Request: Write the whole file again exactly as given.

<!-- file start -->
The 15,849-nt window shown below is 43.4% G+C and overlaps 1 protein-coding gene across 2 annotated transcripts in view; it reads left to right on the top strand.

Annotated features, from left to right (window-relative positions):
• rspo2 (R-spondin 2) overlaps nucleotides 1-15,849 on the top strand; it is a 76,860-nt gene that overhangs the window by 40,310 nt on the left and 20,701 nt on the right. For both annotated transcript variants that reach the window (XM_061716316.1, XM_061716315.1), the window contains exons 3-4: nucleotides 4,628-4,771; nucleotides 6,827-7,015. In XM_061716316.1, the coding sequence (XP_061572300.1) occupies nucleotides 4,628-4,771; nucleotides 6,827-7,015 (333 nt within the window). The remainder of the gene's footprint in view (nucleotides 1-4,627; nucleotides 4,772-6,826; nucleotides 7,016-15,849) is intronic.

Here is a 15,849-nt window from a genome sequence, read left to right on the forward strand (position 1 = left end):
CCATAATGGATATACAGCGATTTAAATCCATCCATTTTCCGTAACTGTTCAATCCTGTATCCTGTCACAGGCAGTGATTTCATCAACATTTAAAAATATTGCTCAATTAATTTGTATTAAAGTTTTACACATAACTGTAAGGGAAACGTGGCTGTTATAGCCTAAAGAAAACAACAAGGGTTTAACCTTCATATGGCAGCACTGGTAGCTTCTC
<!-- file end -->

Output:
The 15,849-nt window shown below is 43.4% G+C and overlaps 1 protein-coding gene across 2 annotated transcripts in view; it reads left to right on the top strand.

Annotated features, from left to right (window-relative positions):
• rspo2 (R-spondin 2) overlaps nucleotides 1-15,849 on the top strand; it is a 76,860-nt gene that overhangs the window by 40,310 nt on the left and 20,701 nt on the right. For both annotated transcript variants that reach the window (XM_061716316.1, XM_061716315.1), the window contains exons 3-4: nucleotides 4,628-4,771; nucleotides 6,827-7,015. In XM_061716316.1, the coding sequence (XP_061572300.1) occupies nucleotides 4,628-4,771; nucleotides 6,827-7,015 (333 nt within the window). The remainder of the gene's footprint in view (nucleotides 1-4,627; nucleotides 4,772-6,826; nucleotides 7,016-15,849) is intronic.

Here is a 15,849-nt window from a genome sequence, read left to right on the forward strand (position 1 = left end):
CCATAATGGATATACAGCGATTTAAATCCATCCATTTTCCGTAACTGTTCAATCCTGTATCCTGTCACAGGCAGTGATTTCATCAACATTTAAAAATATTGCTCAATTAATTTGTATTAAAGTTTTACACATAACTGTAAGGGAAACGTGGCTGTTATAGCCTAAAGAAAACAACAAGGGTTTAACCTTCATATGGCAGCACTGGTAGCTTCTC